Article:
Plan ahead during Winter by Catherine the Garden Lady

Not much is going on in our gardens at this time of year. With winter gardening, the weather is miserable and February can be quite a dull month. A bit of horticulture and vigorous gardening will restore your garden to an oasis of joy but for now just sit back in your chair with a cup of tea and reflect on the past gardening year. It is very easy to get caught up in the week-to-week bustle of the garden during the summer and you can easily miss out on enjoying it, so use the winter slowdown to take note of your achievements. Your garden should bring you joy and be a shelter from the stresses of the outside world and the busy lives we lead.

As the days get longer and first signs of spring start to show with the snowdrops emerging, take time to reflect on the beauty of your garden and begin to make plans. You can, for example, play around with different shapes of borders and focal points, especially if you are thinking of making adjustments or wish to try out something new. Do you have any photographs of gardens that you could use for inspiration? Try to choose a few fun projects that will transform your outdoor space.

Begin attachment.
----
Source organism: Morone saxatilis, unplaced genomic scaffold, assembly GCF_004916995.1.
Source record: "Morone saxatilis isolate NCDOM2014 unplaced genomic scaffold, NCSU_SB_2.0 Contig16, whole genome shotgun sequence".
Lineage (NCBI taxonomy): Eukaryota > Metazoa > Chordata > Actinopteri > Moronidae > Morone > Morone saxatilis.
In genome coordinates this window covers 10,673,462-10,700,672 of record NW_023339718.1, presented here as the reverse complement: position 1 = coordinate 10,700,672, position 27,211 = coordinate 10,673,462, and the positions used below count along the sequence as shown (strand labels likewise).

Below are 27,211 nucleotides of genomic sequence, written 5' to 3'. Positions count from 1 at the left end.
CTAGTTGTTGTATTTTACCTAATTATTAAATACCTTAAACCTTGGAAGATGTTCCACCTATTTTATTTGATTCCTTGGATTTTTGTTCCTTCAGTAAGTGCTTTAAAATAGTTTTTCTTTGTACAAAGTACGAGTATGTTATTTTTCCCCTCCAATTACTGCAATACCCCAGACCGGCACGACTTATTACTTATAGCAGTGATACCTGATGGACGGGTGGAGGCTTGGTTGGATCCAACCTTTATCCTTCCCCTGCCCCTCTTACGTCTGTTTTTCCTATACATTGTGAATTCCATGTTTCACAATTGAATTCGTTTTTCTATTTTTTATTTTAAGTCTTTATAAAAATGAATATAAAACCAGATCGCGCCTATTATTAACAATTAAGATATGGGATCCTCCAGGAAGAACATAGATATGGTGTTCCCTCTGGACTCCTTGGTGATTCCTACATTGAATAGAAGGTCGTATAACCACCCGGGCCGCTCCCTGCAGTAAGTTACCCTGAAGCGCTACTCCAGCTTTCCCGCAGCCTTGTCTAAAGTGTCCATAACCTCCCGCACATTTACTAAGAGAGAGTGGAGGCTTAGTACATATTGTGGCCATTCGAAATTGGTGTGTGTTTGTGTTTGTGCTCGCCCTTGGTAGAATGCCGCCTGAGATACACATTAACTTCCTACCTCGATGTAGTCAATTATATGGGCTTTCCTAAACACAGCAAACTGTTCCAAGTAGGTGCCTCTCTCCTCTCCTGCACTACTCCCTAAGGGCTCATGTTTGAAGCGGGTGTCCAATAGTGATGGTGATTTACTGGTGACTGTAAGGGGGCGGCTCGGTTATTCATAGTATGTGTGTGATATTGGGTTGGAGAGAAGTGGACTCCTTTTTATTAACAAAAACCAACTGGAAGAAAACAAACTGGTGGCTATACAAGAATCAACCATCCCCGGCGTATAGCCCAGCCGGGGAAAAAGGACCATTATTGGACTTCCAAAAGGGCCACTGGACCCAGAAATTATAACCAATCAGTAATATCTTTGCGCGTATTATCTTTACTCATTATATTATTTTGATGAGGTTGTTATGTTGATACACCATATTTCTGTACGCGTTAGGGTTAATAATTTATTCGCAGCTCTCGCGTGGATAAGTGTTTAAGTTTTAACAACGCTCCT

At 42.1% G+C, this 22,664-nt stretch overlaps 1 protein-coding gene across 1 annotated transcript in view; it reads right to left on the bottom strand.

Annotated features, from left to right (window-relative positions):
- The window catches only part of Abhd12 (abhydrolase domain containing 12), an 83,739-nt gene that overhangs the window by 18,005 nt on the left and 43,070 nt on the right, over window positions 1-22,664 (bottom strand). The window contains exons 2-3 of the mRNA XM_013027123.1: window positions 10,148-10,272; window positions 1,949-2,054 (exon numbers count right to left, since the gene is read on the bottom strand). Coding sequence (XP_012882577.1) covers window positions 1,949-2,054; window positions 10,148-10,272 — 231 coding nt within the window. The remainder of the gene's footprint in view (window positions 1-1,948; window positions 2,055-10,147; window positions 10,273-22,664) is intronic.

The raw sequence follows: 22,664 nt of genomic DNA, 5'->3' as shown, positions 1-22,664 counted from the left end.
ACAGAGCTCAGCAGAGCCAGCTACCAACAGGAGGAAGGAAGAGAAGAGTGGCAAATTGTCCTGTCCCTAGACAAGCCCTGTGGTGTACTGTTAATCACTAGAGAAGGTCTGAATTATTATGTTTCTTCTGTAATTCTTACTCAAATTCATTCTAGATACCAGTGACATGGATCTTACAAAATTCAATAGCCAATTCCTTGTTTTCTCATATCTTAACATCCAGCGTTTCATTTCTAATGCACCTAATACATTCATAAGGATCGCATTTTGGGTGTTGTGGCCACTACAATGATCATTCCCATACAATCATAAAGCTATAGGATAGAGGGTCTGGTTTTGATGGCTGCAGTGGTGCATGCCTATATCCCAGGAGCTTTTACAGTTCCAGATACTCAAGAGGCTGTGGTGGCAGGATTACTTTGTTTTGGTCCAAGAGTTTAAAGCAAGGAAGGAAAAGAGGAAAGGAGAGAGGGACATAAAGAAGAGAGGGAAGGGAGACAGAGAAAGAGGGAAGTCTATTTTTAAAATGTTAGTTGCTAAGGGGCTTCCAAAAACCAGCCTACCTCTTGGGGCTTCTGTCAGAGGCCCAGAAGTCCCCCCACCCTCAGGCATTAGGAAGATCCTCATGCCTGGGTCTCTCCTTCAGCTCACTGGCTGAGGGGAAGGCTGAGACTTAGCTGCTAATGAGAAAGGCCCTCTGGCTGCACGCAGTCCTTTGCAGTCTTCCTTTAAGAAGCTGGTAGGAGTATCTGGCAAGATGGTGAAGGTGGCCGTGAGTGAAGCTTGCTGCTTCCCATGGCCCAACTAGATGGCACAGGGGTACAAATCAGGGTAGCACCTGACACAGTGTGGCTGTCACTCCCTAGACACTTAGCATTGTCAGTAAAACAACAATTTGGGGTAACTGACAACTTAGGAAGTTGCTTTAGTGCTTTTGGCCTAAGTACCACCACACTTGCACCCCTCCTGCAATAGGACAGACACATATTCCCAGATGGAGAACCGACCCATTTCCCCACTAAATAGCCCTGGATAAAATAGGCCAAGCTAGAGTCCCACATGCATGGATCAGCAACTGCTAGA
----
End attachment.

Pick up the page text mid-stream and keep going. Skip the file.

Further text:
How about growing something new, like fruit for example? Apples, pears, currants and raspberries are all fairly easy to grow. Or how about taking on a big project like a new shed, overhauling the border or a new patio?

Get planning and start now! Order your seeds for spring and choose your vegetable crop varieties and flower seeds to ensure that you get hold of the seeds you want; gardening magazines and online shops will provide you with a great choice. Also check tree ties and stakes and replace or refasten them where needed and repair any broken plant supports and fences in readiness for the growing season.

Plan ahead during Winter – Written by Catherine Williams, The Garden Lady

If you need help or advice on your garden, please give me a call on 01594 541118 or 07767 690009 or use the form on my contact page – www.thegardenlady.me.uk/contact